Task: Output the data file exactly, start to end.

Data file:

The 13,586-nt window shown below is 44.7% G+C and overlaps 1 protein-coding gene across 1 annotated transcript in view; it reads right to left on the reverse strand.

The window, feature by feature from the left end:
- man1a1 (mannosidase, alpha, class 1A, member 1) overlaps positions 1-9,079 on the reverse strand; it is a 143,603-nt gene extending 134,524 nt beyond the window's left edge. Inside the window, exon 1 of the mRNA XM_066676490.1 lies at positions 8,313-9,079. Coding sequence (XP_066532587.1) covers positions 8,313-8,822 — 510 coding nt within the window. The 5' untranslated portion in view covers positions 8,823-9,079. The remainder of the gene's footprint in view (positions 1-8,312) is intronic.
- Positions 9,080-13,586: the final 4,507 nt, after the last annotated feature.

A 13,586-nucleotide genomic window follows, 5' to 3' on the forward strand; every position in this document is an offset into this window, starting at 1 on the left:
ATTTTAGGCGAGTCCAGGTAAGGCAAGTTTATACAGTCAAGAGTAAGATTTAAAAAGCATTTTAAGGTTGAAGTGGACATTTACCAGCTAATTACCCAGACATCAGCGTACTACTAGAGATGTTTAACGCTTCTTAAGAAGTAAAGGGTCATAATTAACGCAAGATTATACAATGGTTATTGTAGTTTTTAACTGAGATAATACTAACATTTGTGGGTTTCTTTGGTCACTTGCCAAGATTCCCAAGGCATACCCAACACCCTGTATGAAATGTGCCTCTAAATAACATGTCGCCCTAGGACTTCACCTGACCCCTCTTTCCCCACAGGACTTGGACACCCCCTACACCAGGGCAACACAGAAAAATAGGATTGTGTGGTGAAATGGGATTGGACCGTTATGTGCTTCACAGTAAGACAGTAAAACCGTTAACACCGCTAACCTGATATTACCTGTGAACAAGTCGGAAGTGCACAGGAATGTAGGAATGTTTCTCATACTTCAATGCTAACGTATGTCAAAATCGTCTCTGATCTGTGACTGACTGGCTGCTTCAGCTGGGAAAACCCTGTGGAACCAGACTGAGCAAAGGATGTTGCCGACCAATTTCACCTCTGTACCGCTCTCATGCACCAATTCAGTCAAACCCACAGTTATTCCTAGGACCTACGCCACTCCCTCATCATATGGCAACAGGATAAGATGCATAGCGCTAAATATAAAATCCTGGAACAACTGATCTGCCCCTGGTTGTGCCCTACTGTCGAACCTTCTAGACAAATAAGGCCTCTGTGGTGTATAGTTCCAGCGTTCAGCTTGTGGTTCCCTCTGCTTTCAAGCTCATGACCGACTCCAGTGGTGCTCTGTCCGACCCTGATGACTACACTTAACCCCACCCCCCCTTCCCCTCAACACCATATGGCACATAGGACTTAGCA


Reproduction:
The 13,586-nt window shown below is 44.7% G+C and overlaps 1 protein-coding gene across 1 annotated transcript in view; it reads right to left on the reverse strand.

The window, feature by feature from the left end:
- man1a1 (mannosidase, alpha, class 1A, member 1) overlaps positions 1-9,079 on the reverse strand; it is a 143,603-nt gene extending 134,524 nt beyond the window's left edge. Inside the window, exon 1 of the mRNA XM_066676490.1 lies at positions 8,313-9,079. Coding sequence (XP_066532587.1) covers positions 8,313-8,822 — 510 coding nt within the window. The 5' untranslated portion in view covers positions 8,823-9,079. The remainder of the gene's footprint in view (positions 1-8,312) is intronic.
- Positions 9,080-13,586: the final 4,507 nt, after the last annotated feature.

A 13,586-nucleotide genomic window follows, 5' to 3' on the forward strand; every position in this document is an offset into this window, starting at 1 on the left:
ATTTTAGGCGAGTCCAGGTAAGGCAAGTTTATACAGTCAAGAGTAAGATTTAAAAAGCATTTTAAGGTTGAAGTGGACATTTACCAGCTAATTACCCAGACATCAGCGTACTACTAGAGATGTTTAACGCTTCTTAAGAAGTAAAGGGTCATAATTAACGCAAGATTATACAATGGTTATTGTAGTTTTTAACTGAGATAATACTAACATTTGTGGGTTTCTTTGGTCACTTGCCAAGATTCCCAAGGCATACCCAACACCCTGTATGAAATGTGCCTCTAAATAACATGTCGCCCTAGGACTTCACCTGACCCCTCTTTCCCCACAGGACTTGGACACCCCCTACACCAGGGCAACACAGAAAAATAGGATTGTGTGGTGAAATGGGATTGGACCGTTATGTGCTTCACAGTAAGACAGTAAAACCGTTAACACCGCTAACCTGATATTACCTGTGAACAAGTCGGAAGTGCACAGGAATGTAGGAATGTTTCTCATACTTCAATGCTAACGTATGTCAAAATCGTCTCTGATCTGTGACTGACTGGCTGCTTCAGCTGGGAAAACCCTGTGGAACCAGACTGAGCAAAGGATGTTGCCGACCAATTTCACCTCTGTACCGCTCTCATGCACCAATTCAGTCAAACCCACAGTTATTCCTAGGACCTACGCCACTCCCTCATCATATGGCAACAGGATAAGATGCATAGCGCTAAATATAAAATCCTGGAACAACTGATCTGCCCCTGGTTGTGCCCTACTGTCGAACCTTCTAGACAAATAAGGCCTCTGTGGTGTATAGTTCCAGCGTTCAGCTTGTGGTTCCCTCTGCTTTCAAGCTCATGACCGACTCCAGTGGTGCTCTGTCCGACCCTGATGACTACACTTAACCCCACCCCCCCTTCCCCTCAACACCATATGGCACATAGGACTTAGCA